Publishers Weekly® Reviews
- Reviewed in: Publishers Weekly, page .
- Review Date: 2016-08-22
- Reviewer: Staff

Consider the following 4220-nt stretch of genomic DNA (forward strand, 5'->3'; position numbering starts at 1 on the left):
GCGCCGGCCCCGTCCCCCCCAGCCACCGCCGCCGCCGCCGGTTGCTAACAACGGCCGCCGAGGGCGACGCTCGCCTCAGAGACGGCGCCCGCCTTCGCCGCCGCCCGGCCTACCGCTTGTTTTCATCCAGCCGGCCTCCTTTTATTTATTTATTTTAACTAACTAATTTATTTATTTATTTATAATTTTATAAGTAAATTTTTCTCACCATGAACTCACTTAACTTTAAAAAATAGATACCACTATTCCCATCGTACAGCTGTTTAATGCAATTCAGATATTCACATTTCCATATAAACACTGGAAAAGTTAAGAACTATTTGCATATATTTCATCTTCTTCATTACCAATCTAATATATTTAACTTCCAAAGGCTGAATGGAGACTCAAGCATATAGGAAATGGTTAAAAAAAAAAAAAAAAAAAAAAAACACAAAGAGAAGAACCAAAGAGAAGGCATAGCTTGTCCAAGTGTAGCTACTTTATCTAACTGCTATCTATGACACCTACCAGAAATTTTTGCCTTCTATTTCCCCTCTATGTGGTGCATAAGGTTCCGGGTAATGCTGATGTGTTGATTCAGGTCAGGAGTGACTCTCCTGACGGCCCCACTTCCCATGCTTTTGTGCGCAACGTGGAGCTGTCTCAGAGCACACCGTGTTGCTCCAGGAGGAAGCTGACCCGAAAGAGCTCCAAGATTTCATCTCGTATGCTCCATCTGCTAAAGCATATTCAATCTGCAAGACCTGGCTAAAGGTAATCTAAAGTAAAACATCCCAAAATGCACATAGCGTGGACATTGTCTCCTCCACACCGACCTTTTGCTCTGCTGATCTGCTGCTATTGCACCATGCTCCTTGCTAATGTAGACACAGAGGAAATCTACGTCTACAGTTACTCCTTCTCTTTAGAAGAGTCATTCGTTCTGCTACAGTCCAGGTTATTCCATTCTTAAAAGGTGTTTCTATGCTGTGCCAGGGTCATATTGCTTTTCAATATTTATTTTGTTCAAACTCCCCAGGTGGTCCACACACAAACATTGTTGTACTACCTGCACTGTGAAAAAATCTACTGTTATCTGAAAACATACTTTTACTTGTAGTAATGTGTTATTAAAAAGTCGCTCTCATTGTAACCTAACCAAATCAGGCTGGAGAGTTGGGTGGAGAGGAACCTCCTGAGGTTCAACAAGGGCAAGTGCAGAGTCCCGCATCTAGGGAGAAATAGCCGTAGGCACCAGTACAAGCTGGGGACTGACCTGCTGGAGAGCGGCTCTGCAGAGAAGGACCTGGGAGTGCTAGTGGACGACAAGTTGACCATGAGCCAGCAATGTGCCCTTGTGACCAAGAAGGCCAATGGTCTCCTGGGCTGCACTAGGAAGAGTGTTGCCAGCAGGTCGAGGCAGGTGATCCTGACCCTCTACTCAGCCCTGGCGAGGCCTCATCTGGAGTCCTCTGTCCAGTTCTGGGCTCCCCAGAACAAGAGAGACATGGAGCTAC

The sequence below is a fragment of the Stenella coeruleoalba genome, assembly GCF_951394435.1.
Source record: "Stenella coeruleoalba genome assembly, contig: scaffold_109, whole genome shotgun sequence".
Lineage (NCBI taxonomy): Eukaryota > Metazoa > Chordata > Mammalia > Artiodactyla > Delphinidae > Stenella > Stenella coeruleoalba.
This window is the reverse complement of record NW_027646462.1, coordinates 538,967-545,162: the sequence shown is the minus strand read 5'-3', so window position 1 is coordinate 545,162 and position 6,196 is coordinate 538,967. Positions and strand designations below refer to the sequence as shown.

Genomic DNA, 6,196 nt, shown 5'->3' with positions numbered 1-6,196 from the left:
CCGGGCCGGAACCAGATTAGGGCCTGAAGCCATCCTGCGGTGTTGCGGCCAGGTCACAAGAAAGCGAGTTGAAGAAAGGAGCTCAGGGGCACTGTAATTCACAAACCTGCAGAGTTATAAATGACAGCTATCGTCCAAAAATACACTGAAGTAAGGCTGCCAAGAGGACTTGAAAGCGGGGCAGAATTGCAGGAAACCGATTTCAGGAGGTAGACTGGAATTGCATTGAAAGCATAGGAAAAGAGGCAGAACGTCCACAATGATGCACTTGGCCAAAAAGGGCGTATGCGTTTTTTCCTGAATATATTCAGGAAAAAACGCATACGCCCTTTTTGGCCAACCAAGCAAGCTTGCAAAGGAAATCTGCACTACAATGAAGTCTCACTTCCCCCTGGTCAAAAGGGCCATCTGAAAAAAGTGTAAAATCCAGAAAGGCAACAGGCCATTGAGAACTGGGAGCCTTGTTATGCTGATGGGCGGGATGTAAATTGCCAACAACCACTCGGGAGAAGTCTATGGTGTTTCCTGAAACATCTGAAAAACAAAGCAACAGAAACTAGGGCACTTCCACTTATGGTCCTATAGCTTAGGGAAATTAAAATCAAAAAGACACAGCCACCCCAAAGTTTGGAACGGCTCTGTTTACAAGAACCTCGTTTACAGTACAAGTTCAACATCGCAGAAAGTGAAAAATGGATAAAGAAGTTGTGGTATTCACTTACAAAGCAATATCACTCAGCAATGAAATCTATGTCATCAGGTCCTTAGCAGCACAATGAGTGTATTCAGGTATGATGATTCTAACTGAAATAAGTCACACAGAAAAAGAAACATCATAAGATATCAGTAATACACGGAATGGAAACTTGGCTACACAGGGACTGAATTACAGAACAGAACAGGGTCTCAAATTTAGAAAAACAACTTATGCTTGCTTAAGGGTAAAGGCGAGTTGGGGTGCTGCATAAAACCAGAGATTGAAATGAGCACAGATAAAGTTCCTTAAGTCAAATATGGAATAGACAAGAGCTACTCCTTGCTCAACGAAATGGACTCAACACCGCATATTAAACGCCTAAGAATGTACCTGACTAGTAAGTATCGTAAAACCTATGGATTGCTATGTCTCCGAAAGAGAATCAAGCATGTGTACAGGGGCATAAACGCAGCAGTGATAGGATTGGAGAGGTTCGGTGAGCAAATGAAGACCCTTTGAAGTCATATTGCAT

Imaginative plotting and depth of character distinguish this centuries-spanning thriller from Margolis (Disillusions), despite its broad similarities to Dan Brown's The Da Vinci Code. During a weekend in Grantham, Mass., Lee Nicholson, a graduate student in English literature at Columbia, buys an old book of Elizabethan love poems. Inside the volume is a slip of paper on which is written what appears to be an unknown Shakespeare sonnet. The morning after she's interviewed on TV in Manhattan about this exciting discovery, she goes out for coffee. When she returns to her Upper West Side apartment, she finds the cameraman from the TV show, with whom she spent the night, shot to death in her bed. In addition, her things are disturbed, possibly by someone looking for a copy of the poem. After Lee becomes the cops' prime suspect in the cameraman's murder, she flees to England on the track of a clue hidden in one of the stanzas—in particular, to Henford Manor, which was visited by Elizabeth I in the 16th century. The story line takes some highly unexpected turns, and Margolis pulls off twists that could have been risible in the hands of a lesser writer. Agent: Jean V. Naggar, Jean V. Naggar Literary. (Apr.)